Much is made of the importance of positive male role models for young men.
This is particularly a source of concern when looking at vulnerable young men whose relationships with their fathers may be negative or nonexistent, or who don't have trustworthy, reliable or stable male figures in their lives.
A recent report from The Open University and national charity Action for Children, Beyond Male Role Models: gender identities and work with young men, explores the relationships between young men and professionals working in the care and support service fields.
Over two years, young men were interviewed by researchers seeking to improve their understanding of the experiences and needs of young men who used support services, to ultimately to help improve professional practice and inform policy decisions.
"The original project came about because of the concern with the rhetoric of the so-called problem of boys' absence of male role models," explains Dr. Martin Robb, the study's principal investigator and senior lecturer in the Faculty of Health and Social Care at The Open University.
"There has been some research on boys in school and male teachers but not a lot on this subject. We wanted to look at whether the rhetoric was true."
Contrary to the idea that these vulnerable young men are suffering due to a lack of male role models, Robb and his research team found that gender wasn't the most important quality when it came to relationships between these men and their support workers.
According to Robb, qualities like consistency, respect, being committed to the work and not doing it just as a job, were of paramount importance in building relationships - and those qualities all trumped gender.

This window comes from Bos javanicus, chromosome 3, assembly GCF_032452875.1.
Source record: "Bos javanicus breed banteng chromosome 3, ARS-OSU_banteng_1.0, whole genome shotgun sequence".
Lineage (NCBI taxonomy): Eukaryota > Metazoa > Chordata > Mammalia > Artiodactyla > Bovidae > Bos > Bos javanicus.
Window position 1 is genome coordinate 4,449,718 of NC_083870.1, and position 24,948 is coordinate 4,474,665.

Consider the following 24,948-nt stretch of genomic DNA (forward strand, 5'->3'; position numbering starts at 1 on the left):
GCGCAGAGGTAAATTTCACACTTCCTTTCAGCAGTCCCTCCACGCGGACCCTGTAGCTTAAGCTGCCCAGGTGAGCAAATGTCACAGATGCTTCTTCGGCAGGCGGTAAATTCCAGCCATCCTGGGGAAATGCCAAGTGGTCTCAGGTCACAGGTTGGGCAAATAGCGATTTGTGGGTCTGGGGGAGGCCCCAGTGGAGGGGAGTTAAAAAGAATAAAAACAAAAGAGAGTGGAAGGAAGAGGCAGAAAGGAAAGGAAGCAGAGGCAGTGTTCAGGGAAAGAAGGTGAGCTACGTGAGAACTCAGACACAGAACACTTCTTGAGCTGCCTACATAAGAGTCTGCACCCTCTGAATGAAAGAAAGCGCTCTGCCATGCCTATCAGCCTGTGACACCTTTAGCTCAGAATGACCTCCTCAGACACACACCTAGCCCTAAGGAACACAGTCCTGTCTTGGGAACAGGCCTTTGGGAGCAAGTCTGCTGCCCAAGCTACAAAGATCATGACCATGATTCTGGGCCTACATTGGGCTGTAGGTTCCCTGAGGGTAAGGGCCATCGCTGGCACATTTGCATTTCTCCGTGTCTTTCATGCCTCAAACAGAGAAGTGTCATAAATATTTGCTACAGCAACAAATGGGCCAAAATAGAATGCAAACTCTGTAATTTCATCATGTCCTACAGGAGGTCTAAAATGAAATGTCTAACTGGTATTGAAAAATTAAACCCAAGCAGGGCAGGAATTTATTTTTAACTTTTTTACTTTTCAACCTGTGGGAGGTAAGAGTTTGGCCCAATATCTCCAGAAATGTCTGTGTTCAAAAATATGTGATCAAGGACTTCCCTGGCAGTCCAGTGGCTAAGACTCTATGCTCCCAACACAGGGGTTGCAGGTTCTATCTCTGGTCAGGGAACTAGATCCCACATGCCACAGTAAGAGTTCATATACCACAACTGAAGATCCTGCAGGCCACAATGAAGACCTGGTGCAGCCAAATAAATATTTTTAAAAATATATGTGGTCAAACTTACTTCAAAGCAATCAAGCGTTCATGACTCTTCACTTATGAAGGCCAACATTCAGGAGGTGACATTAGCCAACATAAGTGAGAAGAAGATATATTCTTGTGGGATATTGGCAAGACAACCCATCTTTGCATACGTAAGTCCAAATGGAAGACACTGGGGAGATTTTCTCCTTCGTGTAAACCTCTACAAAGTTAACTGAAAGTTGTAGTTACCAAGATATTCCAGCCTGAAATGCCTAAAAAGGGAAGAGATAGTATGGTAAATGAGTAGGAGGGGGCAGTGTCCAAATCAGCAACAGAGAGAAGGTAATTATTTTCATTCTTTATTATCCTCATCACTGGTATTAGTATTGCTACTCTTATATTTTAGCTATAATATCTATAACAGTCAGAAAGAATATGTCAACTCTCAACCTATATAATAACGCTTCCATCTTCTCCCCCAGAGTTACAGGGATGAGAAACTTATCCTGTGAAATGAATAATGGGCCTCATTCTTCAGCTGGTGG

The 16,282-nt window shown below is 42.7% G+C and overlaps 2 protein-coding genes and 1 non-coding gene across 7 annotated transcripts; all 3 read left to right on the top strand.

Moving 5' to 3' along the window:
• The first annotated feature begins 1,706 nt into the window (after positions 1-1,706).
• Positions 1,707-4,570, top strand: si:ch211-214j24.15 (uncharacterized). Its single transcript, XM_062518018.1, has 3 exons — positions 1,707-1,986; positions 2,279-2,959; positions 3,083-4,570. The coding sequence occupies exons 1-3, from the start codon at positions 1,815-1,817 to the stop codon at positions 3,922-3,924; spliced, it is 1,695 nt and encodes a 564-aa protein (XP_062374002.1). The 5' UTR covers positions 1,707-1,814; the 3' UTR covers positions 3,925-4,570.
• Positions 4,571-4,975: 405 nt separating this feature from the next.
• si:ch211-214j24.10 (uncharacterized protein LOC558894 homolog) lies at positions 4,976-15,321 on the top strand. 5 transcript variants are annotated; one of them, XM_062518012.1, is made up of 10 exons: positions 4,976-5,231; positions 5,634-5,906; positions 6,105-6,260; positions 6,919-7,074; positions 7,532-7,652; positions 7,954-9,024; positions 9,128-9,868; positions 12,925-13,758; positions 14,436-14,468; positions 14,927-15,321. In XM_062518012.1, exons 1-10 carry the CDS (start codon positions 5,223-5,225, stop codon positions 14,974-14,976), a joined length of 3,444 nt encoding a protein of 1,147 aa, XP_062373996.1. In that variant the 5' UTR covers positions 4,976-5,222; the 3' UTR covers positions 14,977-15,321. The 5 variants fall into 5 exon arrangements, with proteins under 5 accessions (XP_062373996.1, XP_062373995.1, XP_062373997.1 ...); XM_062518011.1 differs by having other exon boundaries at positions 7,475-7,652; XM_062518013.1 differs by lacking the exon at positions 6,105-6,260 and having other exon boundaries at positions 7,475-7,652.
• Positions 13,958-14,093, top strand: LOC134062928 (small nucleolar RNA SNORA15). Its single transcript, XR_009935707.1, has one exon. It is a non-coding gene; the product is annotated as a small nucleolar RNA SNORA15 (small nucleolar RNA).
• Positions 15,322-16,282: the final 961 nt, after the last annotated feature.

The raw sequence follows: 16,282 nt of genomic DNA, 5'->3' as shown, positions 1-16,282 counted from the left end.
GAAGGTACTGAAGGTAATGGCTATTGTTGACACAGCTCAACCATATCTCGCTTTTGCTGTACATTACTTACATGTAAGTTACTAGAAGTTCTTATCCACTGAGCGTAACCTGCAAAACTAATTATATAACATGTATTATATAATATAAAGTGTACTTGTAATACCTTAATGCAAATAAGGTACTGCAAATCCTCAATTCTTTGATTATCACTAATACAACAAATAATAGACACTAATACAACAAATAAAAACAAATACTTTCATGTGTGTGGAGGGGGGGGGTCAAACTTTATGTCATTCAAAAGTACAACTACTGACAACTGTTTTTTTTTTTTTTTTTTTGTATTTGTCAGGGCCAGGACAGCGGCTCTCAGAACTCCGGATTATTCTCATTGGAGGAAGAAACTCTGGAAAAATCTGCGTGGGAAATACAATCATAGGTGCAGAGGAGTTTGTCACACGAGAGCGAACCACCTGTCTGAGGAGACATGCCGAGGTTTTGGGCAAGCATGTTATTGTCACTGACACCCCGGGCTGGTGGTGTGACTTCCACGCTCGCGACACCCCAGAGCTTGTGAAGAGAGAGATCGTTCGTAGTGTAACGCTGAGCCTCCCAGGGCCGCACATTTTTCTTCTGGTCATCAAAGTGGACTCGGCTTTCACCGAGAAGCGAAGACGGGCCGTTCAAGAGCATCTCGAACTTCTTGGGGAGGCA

"They didn't talk about role models in the way one might expect," he says.
As well as discovering that a committed, consistent carer was crucial in establishing trust and forging a successful relationship between support worker and services user, Robb and his team found that masculinity meant different things to young men growing up in different parts of the country.
"We found differences between masculine identities between communities, and the local context influenced ideas about being a young man, which was surprising because in the media age you think there are universal ideals," says Robb.
"But in the west of Scotland, white working class men valued traditional ideas of masculinity (providing for a wife, getting a 'proper' job), while black men in London were interested in pursuing further education and working in business or the tech industries."
While few of the male participants had experienced positive relationships with their fathers (many were absent), quite a few had good relationships with their mothers.
"A lot of the men were young fathers and the experience of becoming a father was a catalyst for change," says Robb.
"Some were balancing their old lives and former masculine identities with creating new ones and it was quite powerful and moving to hear them talk about their children. They want to construct something different for their kids."
The research also emphasises the importance of the "third space" - a place between the chaos of street life and where these young men hope to end up next - as being extremely beneficial. These non-statutory, informal spaces are run by organisations like Action for Children.
The Beyond Male Role Models project also has implications for policy, much of which is driven by the need for positive male role models at the moment, according to Robb.
There isn't very much emphasis on forging relationships between workers and users of support - and, as this research indicates, perhaps there needs to be.